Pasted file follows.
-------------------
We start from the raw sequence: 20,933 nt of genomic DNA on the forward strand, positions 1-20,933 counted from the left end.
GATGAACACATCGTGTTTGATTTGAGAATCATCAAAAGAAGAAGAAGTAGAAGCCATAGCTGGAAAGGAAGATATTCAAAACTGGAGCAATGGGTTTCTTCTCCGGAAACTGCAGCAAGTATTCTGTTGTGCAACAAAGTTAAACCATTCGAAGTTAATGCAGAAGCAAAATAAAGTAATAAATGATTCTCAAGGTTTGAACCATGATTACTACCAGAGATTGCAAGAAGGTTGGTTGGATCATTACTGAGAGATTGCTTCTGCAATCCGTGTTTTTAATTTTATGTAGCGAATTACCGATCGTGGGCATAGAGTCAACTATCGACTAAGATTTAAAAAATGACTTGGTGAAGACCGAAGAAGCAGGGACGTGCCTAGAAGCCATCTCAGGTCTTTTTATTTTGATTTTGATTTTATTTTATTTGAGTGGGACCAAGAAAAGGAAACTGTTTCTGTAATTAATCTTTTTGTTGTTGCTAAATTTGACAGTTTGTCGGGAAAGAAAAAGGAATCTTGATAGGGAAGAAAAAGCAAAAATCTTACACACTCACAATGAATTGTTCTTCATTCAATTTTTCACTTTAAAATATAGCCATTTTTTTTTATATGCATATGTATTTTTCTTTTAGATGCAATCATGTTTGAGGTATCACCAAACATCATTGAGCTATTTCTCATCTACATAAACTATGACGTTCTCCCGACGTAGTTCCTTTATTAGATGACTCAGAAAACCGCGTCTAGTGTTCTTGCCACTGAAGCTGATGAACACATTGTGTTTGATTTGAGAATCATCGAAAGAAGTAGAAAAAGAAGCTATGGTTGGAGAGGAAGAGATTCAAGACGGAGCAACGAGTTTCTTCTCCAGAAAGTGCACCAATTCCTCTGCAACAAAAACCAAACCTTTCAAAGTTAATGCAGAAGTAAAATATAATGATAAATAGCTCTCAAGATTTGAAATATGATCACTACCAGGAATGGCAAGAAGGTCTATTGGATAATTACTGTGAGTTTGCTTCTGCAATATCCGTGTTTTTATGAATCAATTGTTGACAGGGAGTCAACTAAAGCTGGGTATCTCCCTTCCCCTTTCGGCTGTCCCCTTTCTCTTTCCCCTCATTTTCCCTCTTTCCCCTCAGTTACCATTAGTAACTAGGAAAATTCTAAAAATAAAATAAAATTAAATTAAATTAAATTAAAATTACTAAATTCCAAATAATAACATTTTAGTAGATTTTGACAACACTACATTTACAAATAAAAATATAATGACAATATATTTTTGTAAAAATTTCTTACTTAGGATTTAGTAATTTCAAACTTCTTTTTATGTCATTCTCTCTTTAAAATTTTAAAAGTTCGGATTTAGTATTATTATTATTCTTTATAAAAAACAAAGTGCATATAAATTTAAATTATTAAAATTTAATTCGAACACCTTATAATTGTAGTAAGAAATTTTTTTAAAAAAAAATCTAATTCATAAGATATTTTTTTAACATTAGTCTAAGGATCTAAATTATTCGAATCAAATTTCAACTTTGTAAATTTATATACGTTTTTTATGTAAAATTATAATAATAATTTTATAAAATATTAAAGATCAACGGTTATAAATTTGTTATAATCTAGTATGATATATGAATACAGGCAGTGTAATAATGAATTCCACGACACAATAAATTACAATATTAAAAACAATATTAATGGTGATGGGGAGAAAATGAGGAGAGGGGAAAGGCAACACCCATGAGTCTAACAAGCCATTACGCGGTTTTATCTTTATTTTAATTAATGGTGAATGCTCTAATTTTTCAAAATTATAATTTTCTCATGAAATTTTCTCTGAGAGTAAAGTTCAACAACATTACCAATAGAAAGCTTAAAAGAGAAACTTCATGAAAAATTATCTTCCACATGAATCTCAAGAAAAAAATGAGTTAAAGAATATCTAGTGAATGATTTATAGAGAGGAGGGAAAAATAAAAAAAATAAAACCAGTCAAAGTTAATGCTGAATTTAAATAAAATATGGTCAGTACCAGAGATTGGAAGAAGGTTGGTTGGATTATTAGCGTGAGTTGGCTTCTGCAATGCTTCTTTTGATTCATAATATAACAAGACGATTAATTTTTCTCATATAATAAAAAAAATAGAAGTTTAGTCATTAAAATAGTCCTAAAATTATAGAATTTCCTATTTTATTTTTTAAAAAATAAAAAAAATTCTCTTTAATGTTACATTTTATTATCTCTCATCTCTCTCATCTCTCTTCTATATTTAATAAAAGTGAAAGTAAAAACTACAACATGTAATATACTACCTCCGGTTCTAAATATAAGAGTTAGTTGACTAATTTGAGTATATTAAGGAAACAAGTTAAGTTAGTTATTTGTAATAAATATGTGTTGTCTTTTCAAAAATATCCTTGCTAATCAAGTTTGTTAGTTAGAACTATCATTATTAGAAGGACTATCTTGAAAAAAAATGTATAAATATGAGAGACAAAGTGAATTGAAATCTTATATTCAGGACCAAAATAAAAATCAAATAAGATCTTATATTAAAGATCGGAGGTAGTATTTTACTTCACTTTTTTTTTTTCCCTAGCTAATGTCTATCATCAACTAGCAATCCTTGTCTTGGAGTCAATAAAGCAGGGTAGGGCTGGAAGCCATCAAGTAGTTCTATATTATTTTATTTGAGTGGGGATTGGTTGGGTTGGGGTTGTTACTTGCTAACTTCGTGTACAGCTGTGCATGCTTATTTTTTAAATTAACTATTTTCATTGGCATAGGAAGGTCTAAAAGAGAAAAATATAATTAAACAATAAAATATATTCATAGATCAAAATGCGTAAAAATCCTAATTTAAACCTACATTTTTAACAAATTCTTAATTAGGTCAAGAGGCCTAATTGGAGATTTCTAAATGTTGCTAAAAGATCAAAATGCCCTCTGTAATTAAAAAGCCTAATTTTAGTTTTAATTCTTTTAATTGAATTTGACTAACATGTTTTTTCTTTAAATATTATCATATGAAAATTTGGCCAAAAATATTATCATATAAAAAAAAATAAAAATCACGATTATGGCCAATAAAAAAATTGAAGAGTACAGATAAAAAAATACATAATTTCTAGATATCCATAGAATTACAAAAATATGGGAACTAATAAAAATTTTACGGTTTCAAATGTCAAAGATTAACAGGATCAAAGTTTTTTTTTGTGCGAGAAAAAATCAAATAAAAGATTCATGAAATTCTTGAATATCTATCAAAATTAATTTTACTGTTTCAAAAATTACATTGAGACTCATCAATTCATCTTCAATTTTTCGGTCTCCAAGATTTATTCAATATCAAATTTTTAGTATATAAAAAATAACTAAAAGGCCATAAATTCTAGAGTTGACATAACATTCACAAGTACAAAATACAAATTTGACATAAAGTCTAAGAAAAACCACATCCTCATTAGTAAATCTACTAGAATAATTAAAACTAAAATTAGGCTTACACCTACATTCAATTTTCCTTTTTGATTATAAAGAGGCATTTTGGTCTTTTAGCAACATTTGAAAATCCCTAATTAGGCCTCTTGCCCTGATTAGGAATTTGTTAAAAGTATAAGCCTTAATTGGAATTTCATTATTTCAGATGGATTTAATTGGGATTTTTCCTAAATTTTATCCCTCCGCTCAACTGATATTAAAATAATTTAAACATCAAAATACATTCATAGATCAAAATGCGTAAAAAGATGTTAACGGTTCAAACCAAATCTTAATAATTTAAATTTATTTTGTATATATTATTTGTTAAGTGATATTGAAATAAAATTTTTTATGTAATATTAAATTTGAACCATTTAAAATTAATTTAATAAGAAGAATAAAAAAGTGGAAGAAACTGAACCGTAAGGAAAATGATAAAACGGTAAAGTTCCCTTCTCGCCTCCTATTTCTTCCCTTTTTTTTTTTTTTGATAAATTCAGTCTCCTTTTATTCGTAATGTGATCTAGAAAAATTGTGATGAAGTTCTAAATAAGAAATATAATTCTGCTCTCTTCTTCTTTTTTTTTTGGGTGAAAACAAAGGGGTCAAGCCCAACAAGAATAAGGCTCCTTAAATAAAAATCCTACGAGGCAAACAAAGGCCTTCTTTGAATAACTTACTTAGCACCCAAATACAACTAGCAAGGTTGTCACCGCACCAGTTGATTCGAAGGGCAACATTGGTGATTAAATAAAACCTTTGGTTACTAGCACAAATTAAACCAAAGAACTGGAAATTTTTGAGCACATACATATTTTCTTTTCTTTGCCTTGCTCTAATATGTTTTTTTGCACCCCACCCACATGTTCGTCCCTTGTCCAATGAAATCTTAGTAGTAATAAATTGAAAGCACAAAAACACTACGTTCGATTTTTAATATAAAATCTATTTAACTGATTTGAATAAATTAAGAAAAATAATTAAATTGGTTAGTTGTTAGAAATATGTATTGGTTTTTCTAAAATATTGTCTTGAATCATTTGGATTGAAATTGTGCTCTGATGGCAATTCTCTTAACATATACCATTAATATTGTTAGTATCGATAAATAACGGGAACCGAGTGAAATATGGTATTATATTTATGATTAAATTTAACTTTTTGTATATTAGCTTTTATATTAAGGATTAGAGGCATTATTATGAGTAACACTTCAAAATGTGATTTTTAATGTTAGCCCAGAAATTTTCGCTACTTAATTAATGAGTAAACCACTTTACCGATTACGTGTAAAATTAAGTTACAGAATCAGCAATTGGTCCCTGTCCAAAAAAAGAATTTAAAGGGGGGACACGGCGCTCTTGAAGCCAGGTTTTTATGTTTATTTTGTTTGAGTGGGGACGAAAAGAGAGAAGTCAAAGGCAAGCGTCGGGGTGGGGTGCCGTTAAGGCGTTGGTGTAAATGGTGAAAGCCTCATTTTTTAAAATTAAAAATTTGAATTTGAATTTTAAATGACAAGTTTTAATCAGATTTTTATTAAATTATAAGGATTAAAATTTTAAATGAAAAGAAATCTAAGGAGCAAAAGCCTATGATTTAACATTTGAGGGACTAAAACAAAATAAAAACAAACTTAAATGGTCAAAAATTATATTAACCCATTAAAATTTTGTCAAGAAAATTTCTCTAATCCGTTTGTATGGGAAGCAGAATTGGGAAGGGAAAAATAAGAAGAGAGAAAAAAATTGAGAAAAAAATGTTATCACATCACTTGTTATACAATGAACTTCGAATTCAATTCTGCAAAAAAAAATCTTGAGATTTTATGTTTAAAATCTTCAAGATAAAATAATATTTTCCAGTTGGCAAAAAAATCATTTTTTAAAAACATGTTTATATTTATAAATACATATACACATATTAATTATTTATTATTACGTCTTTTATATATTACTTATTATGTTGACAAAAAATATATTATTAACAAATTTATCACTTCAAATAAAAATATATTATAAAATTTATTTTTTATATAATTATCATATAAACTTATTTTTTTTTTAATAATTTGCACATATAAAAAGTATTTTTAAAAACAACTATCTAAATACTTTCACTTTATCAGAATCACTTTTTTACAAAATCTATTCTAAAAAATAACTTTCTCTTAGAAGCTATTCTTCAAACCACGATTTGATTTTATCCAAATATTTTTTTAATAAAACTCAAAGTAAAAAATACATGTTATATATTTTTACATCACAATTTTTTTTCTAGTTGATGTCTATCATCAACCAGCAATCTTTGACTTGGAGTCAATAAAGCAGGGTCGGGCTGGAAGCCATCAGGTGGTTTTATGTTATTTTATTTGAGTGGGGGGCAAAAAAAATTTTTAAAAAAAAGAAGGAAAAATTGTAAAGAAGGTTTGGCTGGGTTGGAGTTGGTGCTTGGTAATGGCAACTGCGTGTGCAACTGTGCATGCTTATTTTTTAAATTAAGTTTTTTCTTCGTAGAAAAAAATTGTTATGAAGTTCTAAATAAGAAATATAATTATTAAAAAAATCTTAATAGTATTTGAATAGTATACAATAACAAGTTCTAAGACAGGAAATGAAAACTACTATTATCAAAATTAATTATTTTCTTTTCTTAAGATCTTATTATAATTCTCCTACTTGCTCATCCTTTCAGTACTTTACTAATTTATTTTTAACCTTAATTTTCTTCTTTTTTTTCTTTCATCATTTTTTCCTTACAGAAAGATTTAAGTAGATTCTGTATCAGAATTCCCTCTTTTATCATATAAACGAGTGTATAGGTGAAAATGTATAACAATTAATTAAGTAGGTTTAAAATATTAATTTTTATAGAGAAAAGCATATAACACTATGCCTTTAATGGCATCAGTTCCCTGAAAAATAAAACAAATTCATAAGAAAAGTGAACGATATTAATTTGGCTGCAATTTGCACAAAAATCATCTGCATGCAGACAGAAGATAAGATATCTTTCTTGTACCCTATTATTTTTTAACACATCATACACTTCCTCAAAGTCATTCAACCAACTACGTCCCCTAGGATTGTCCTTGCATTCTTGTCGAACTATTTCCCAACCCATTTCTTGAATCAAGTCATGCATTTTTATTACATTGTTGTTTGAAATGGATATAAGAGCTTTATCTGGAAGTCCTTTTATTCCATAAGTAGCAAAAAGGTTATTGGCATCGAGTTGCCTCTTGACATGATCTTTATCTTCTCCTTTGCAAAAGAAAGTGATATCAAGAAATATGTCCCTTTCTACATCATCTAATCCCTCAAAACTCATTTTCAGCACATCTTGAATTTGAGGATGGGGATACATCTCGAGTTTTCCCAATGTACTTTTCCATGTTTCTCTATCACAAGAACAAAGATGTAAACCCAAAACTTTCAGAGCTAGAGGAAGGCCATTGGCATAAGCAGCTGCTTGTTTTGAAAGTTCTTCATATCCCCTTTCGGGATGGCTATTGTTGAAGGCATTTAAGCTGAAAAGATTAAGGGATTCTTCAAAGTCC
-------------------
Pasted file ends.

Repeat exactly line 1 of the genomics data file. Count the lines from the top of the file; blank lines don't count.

We start from the raw sequence: 20,933 nt of genomic DNA on the forward strand, positions 1-20,933 counted from the left end.